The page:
If all else fails , see a mechanic . They should not charge more than $200. labor for a head Gasket Job and the subsequent head machining (to check for warped head from overheat ) should be less than $100. and the Gasket set should be less than $100. DIY cost may be around $ 200. and the cost at your favorite Mechanics Shop should be less than $500. or you are buying his KId's Braces ths year .

!!!!

The Moral of this story shoud be "DO NOT DRIVE AN OVERHEATING CAR" . The longer you wait the more damage you cause .

Ken

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Temp sensor not working, cooling fan not working, blown head gasket.


If the vehicle isn't overheating then it's probably not a blown head gasket. There could be a problem with the oxygen censor.



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you have a blown head gasket. the compression from the engine is building up in the cooling system. this can only be caused by a blown head gasket. that is the reason for the overheating as well.


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Blocked radiator or Blown head gasket


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Overheating can cause this. Air bubbles escaping from the radiator is caused by a blown head gasket.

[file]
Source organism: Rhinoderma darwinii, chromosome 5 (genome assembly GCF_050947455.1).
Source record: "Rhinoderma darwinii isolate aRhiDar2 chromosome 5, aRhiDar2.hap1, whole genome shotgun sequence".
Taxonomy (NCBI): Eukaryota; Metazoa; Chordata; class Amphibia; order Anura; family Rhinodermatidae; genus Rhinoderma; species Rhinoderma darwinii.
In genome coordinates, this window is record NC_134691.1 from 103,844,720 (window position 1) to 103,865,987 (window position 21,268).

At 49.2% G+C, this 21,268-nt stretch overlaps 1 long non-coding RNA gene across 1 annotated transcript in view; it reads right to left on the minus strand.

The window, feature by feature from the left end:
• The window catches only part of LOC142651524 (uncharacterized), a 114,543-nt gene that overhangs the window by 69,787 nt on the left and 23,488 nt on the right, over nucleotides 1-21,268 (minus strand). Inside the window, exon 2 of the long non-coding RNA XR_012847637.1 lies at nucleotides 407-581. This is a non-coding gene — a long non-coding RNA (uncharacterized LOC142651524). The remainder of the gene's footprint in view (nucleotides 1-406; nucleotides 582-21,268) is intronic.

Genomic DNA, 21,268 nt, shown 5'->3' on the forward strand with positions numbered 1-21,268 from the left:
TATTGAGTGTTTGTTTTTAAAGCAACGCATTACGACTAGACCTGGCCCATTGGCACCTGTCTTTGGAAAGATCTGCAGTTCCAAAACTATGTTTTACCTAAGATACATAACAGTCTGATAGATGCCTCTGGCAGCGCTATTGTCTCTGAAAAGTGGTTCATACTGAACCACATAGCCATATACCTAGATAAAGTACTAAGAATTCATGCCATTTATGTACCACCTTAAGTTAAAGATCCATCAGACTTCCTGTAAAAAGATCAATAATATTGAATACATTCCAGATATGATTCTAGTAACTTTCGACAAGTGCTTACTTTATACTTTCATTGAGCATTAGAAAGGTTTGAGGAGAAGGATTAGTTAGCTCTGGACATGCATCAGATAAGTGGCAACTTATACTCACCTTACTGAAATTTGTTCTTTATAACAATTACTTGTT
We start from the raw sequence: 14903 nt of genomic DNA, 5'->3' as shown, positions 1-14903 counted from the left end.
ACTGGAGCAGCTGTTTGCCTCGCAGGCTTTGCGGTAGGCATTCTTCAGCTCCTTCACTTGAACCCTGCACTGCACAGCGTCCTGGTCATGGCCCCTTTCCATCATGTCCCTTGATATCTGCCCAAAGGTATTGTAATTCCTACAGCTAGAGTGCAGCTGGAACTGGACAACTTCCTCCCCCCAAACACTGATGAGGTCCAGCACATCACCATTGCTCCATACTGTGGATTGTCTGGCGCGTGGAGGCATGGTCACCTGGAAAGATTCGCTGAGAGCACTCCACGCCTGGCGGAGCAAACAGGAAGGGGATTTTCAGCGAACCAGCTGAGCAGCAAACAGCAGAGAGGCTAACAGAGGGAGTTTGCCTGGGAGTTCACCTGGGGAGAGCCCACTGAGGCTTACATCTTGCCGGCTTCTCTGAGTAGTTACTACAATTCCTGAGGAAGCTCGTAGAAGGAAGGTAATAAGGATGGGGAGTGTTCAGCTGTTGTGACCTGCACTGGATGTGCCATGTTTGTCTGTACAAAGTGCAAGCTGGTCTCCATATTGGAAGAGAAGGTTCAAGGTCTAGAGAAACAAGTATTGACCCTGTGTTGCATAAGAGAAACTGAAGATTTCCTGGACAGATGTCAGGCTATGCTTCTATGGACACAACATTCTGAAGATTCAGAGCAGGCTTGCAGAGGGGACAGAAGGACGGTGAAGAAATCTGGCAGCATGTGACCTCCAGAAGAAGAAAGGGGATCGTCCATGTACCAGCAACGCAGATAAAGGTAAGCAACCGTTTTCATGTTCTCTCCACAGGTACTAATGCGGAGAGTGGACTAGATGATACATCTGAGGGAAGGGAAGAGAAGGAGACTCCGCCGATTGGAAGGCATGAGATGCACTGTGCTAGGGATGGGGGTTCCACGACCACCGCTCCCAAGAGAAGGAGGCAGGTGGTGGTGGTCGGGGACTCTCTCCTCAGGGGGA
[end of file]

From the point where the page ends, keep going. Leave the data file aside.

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if the engine is smoking and overheating the head gasket is blown or you popped a freeze plug


The easiest way to see if a head gasket is blown is to check the oil, if it is light brown and milky looking then the head gasket is blown. My 1998 Saturn would always overheat. I had replaced the radiator twice and all of the hoses but it continued to happen. The people at Saturn did not know the problem. I brought it to a raditor place and the replaced the gauge that reads the temperature and fixed the problem. The gauge was reading at a much lower temperature than the car really was so the fan would not turn on to cool down the car causing it to overheat. This might be your problem. There is a chemical that can be added to the coolant that will expose exhaust fumes. The head gasket may be fine, but overheating will endanger it. overheating could also be caused by a bad engine coolant temperature sensor, or a bad thermostat, possibly even a bad PCM. ** Only the top answer to this question actually ANSWERS the question.



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one of the reasons why an automobile shutts off after overheating is that the head gasket may blown, hence letting the coolant in the chambers.


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most likely a blown head gasket, cracked head, or bad intake gasket. with the s series. i would venture to say blown head gasket.


maybe a siezed water pump, or worse yet, blown head gasket.


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you probably have air in cooling system, which is probably caused by blown head gasket(s). Head gasket and intake gasket on these engines are notorious for failing.